To start, make sure everything is turned off when testing the propane system. Then, open the valve about ¼ of an inch and check for any propane leaks by smelling the inside of the RV or by putting a soapy sponge by the connectors to see if any air bubbles appear. Assuming that you don’t find a leak, test your gas appliances and let them run for a few minutes. (It may take several minutes or more for the gas to work its way through the lines). If things shut off, try turning them back on—there may be air pockets in the line that just need to be pushed out.
Once inside the RV, also check for any water damage (this doesn’t have to do with propane but its good practice regardless). Inspect all vents and the areas surrounding the AC unit which tend to receive the most water damage. Finally, look inside cabinets and closed spaces—there may be some unwanted critters that snuck their way into your RV.
Flush the Water System
The most important step to de-winterizing your RV is prepping the water system for use. When it comes to winterizing your RV, you probably followed one of two methods: using an air compressor to get all the water out of the vehicle or adding non-toxic antifreeze to your tank to ensure no water turned to ice over the cold winter months.
If you went the air compressor route, you won’t have to deal with draining antifreeze and can move along to prepping the water heater. If you did add antifreeze, you’ll have to make sure it’s out of your drains and into your holding tanks before you sanitize the system.
For the anti-freezers, connect your water hose to a fresh potable water supply and fill your tank. Then, run water through every faucet, both hot and cold. You’ll also want to test toilets, showers, the refrigerator’s ice machine, and dishwasher during this time. Once the color from the antifreeze is gone and you have clear water, you can turn off the water supply drain pressure from the system using low point drains. At this point, you can install all filters back into the system that you removed during the winterization process.
If your coach is equipped with a water heater, you’ll need to install a drain plug, open the water heater valves, and close the by-pass valve on the water heater. This ensures that your antifreeze doesn’t get into your hot water tank. Turn on the fresh water supply, open the hot water faucet until the water heater is filled, turn on your faucet, and wait until the water flows through without any air.
Now, We Sanitize!
Next, sanitize the RV water system by using a household bleach-water mixture (roughly a quarter-cup of household bleach for every 15 gallons of water that your fresh water tank holds) and flushing it through your water system.
First, make sure all drains are closed (for obvious reasons). Next, fill the tank with the sanitizing mixture, turn on the pump, run it through the hot and cold faucets, close the faucets, and let it sit for at least three hours. Drain the bleach mixture, refill your fresh water tank with potable water, and flush out the system to get rid of any remaining bleach (no one wants to drink bleach water).
Finally, check your holding tank levels and dump excess waste if necessary at a suitable waste disposal site.
Check Your Tires
During the harsh winter months, your tires may have taken a beating. Check for any cracks or irregular bumps, and use a tire pressure gauge to measure the psi. (Check your user’s manual for recommended psi or utilize your RV’s tire-pressure monitoring system).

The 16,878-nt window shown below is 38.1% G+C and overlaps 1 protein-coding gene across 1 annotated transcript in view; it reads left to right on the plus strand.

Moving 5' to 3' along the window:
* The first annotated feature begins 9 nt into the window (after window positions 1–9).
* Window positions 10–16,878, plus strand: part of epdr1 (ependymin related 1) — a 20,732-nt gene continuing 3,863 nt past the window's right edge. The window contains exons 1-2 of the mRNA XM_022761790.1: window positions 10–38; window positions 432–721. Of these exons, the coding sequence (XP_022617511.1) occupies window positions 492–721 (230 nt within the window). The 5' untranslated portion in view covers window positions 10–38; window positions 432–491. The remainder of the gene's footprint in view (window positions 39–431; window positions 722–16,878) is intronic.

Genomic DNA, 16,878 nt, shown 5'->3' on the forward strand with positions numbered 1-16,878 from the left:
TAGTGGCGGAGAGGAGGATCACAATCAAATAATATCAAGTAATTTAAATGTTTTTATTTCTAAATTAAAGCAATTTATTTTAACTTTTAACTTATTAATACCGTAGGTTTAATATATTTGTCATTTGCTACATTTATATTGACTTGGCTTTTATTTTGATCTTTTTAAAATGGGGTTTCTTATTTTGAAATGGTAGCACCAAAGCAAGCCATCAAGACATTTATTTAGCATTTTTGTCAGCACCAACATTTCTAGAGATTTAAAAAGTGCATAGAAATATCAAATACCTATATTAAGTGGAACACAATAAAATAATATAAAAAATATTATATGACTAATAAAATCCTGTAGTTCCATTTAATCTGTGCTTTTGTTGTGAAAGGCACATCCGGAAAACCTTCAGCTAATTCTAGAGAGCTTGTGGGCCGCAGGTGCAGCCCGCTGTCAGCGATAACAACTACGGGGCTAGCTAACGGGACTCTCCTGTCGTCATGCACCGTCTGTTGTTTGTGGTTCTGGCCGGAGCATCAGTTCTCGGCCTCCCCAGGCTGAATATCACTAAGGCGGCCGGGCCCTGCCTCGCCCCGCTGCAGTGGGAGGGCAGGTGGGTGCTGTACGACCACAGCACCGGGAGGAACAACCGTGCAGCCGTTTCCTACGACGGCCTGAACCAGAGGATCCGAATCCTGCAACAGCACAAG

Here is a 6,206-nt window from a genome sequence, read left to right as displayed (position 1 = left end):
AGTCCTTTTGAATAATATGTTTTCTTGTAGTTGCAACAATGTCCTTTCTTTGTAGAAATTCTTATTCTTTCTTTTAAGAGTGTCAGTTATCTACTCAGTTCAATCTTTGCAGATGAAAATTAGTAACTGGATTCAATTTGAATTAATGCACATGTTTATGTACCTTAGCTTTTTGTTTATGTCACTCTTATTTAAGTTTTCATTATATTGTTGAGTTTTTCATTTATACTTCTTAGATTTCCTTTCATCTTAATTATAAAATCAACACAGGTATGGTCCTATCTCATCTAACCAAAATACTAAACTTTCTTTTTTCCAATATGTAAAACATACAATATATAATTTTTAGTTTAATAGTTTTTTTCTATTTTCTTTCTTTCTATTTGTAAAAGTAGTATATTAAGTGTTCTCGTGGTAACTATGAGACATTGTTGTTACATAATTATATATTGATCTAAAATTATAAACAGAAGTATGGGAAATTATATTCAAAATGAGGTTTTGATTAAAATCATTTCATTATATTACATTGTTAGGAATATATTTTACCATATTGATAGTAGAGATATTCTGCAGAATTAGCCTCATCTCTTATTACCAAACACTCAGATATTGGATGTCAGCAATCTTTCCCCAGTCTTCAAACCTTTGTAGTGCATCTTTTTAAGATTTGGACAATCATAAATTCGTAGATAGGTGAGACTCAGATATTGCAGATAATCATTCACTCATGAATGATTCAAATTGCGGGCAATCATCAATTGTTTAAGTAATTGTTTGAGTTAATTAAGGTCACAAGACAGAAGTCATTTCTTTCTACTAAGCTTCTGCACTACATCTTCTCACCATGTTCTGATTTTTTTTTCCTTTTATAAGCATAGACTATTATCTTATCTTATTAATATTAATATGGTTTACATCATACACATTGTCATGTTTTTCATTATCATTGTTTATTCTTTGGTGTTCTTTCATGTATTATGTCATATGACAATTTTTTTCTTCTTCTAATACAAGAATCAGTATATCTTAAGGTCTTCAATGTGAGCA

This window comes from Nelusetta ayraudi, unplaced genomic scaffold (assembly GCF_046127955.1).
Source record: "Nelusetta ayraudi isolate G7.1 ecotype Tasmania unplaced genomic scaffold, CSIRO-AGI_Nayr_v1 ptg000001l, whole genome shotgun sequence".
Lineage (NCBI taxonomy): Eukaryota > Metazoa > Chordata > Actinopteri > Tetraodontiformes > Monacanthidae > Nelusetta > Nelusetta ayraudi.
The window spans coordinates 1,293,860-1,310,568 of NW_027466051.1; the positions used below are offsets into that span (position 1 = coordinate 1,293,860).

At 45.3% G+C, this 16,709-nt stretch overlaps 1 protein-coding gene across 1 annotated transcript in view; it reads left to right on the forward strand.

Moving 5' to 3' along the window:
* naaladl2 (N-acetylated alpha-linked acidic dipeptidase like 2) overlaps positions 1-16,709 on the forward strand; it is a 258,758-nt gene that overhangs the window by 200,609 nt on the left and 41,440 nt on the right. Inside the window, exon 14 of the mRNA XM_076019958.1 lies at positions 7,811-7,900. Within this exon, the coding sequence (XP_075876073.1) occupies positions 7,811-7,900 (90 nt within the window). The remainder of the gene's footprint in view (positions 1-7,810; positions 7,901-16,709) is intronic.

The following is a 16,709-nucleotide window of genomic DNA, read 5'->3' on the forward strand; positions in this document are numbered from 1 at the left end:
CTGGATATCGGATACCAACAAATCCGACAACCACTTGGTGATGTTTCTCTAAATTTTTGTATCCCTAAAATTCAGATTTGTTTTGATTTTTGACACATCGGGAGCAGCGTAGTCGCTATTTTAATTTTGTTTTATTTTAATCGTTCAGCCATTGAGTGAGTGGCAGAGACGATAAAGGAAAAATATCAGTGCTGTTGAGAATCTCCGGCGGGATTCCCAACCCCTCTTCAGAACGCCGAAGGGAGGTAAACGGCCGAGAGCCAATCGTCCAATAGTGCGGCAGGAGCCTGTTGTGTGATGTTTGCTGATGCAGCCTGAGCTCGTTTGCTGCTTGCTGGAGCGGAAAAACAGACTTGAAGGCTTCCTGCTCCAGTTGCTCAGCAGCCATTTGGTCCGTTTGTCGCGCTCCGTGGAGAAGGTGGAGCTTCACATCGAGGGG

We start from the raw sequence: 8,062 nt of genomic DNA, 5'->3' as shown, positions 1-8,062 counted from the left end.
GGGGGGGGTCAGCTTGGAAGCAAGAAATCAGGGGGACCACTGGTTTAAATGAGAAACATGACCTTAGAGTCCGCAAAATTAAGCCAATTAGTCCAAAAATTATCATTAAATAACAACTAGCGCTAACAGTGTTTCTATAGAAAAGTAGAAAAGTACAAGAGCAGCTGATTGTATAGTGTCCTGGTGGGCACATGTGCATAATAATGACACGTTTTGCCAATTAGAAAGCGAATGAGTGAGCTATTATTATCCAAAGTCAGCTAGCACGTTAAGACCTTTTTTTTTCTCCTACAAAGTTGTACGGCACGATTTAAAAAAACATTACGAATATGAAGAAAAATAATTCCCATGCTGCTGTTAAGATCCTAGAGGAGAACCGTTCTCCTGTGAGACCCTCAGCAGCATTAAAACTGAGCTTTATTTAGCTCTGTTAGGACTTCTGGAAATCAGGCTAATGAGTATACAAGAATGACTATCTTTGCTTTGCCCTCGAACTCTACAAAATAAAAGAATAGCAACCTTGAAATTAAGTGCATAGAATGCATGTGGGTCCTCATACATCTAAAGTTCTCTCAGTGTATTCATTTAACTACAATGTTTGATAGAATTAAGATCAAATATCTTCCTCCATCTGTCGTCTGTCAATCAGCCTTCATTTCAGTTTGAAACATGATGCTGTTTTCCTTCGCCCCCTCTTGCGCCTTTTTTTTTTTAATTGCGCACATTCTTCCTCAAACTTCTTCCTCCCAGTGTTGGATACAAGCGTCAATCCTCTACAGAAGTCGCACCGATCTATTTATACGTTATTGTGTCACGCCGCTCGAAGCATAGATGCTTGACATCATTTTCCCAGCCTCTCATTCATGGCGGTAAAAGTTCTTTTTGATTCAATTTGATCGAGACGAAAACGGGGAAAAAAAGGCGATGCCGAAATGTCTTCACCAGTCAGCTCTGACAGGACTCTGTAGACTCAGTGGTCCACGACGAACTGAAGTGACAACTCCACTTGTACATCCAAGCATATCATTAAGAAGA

My parents live in the part of the United States that is Canada. It is so far north that Minnesota lies in the same direction as Miami. They have four distinct seasons: Winter, More Winter, Still More Winter, and That One Day of Summer.
The United States is currently home to 63 national parks and you genuinely won’t find a dud among them. But that doesn’t mean some parks aren’t better than others.
The 10 most popular parks might be the easiest to access, but if you’re still hedging your bets on where to take a road trip, we’ve ranked them from good to greatest.
For many living in big cities, the sad truth is that the only time they remember there are parts of America not covered in condos, big box stores, and fast-food outlets is when they’re Instagramming them from 36,000 feet. Which is also when many think to themselves, “Wow, I wish I could see all that beauty up close and without a plane wing in my way.”
Well, turns out, there is! It’s called the National Parks Service. And you can RV there and take in all that awesome beauty.
And as a reminder of the scope of America’s awe-inspiring natural beauty (and its 63-strong national parks created by the coolest dude ever from New York), we thought it’d be fun to take 10 of the most-visited parks in 2020 and rank them by their level of adventure and sheer, mind-blowing spectacle. Turns out, yes, it was fun.
If you ever wondered what your pet iguana feels like when he looks up at you, visit the second-oldest national park in America. Here, outside Visalia, California, not only can you look up at the biggest tree in the world (the 275-foot tall, 60-foot wide General Sherman) but also at five of the 10 largest trees in the world. They’re not easy to get to though: 84 percent of the park doesn’t have roads and is only accessible on foot or horseback.
You know those comically oversized cacti Wile E. Coyote used to fall into? Those are modeled after the giant Saguaro cactus the most distinct feature is this park straddling the city of Tucson. The park, created to preserve the cacti, boasts some great hikes. Even during mild weather, a trek into nature here can take you up 5,000 feet of elevation in 15 miles of desert. Driving Saguaro will take you through a Western landscape that’s unmistakably Arizona.